Eric Darnell working in the Computer Animation Lab with the Cubicomp PictureMaker circa 1988

The Computer Animation Lab (CAL) was founded in 1983 by the Dean of the School of Film/Video, the late Ed Emshwiller. The original lab was located in the CalArts Library and consisted of a single Cubicomp IBM PC based 3D graphics system. Vibeke Sorensen was hired later that year to teach a 3D CG animation class. Vibeke served as Computer Animation Lab Director until 1995 when she accepted a position as chair of the Division of Animation and Digital Arts at USC. Michael Scroggins served as Interim Lab Director until the summer of 1996 when he was formally appointed Director of the Computer Animation Labs.

CalArts received a grant from the Jones Foundation in 1984 enabling the purchase of a state of the art 3D computer animation system comprised of an SGI IRIS 3130 graphics computer and Wavefront Technologies 3D animation software. The arrival of the SGI/Wavefront package prompted the relocation of the CAL to a larger space with constant air conditioning and 7 day a week 24 hour a day access (F105). The CAL grew over the years with the purchase of additional Cubicomp systems and generous donations of hardware and software from SGI, ILM, Rhythm & Hues, and Wavefront Technologies. A substantial software grant was obtained from SOFTIMAGE in 1994 and SOFTIMAGE|3D continued to be our primary animation package until the Fall of 2000 when a grant from Alias|Wavefront allowed us to migrate to Maya Unlimited. A major grant from SGI was obtained in early 1997 and the SGI 4D series machines were replaced with fifteen SGI Indigo2 IMPACT series workstations, an ONYX RE2 /CHALLENGE Vault XL system configured as a file server, and an ONYX InfiniteReality intended to do double duty as a high-end compositing and VR system. The Fall '97 semester began with the installation of five Intergraph TD-225 Windows NT workstations acquired as a portion of a larger grant from Intel. The Intergraph systems were set up for image processing, sound processing, and multimedia authoring software, supplementing the seven Apple Macintosh computers that had primarily been used for these purposes.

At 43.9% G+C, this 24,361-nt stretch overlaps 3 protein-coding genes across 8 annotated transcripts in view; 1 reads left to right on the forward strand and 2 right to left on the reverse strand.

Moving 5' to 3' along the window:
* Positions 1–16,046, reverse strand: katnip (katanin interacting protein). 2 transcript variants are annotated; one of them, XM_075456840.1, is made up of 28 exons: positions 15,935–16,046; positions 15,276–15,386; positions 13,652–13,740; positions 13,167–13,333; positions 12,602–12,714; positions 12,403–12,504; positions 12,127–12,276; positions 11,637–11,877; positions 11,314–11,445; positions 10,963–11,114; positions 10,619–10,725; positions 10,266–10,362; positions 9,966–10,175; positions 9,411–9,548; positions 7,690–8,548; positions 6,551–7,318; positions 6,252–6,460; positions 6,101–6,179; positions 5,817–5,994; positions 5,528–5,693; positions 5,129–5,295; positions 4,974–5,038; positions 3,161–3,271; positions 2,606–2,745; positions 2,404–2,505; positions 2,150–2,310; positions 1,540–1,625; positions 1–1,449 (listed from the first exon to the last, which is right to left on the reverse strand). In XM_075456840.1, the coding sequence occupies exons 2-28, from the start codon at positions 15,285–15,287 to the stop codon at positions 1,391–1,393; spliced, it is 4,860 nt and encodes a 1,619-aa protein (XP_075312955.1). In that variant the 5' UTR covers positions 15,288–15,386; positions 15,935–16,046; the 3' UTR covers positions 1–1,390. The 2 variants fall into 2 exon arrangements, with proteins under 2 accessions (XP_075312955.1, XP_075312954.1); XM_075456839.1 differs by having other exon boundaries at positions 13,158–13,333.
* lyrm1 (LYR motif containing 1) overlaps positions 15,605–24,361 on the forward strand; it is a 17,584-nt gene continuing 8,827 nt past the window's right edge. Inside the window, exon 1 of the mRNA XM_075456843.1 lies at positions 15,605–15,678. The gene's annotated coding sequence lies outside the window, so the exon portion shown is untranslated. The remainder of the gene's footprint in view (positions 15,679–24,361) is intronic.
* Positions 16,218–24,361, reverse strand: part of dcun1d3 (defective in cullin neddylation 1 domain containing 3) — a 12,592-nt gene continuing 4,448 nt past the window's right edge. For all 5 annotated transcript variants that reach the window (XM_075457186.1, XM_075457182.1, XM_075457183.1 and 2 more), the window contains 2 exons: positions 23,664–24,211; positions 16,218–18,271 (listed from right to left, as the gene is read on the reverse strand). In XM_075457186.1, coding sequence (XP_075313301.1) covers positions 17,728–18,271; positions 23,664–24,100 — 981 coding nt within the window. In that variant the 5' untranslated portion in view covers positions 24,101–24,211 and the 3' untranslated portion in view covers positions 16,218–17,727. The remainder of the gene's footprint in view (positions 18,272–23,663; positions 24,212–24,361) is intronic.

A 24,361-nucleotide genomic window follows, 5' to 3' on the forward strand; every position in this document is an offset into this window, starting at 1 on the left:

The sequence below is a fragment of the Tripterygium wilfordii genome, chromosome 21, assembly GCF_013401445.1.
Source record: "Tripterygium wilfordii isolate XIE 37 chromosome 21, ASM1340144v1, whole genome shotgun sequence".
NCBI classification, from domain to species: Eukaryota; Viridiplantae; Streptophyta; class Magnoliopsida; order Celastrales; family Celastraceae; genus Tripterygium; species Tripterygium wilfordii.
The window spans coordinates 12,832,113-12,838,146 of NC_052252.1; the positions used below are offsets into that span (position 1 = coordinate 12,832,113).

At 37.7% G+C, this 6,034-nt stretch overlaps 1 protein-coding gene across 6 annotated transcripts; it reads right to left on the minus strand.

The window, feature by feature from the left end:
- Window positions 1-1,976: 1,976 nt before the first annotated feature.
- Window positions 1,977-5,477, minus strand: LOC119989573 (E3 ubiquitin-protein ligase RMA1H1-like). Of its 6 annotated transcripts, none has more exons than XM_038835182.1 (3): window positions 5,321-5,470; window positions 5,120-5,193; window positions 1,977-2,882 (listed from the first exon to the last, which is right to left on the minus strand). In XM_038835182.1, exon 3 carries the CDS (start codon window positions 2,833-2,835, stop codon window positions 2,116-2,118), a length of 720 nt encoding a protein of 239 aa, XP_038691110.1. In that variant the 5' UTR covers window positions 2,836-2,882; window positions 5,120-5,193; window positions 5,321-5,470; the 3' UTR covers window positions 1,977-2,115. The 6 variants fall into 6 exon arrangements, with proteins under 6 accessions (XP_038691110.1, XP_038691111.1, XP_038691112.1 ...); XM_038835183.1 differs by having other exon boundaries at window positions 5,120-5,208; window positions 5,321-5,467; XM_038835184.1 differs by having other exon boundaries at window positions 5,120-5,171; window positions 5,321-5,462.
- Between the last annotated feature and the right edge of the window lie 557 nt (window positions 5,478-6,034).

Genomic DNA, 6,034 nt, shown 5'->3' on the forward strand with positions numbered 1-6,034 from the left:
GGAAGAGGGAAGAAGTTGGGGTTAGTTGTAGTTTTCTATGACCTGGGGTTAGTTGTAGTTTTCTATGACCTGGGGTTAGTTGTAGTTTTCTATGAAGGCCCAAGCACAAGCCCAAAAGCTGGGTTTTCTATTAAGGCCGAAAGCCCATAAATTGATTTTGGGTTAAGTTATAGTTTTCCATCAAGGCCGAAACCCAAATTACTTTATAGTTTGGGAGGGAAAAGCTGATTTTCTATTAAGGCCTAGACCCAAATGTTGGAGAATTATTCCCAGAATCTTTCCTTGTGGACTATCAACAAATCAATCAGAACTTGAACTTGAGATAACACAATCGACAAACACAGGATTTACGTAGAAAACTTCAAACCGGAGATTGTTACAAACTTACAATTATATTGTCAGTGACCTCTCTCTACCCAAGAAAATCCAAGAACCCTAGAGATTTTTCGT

The SGI Indigo2 Impacts were retired in the Summer of 2001 and replaced with fifteen Windows 2000 Pro workstations supplied by Bell Computer. Those were eventually succeeded by a new generation of Windows XP Pro workstations located in the original fifteen seat lab (located in room F105) and a new thirty seat teaching lab constructed in room A109. This addition allowed the lab in F105 to become primarily a production lab thus providing students uninterrupted access to work on their projects while classes in which they are not involved are in progress. In the summer of 2010 the Windows XP workstations were upgraded to Apple Mac Pro quad core workstations running OS X Snow Leopard.

In addition to workstation upgrades the Computer Animation Labs now have multiple terabytes of storage via a fiberchannel file server and distributed network rendering through a dedicated 60 CPU renderfarm.

Over the years the number and structure of courses taught in the labs has grown to match the needs of students and faculty working in the constantly changing field of 3D computer graphic animation.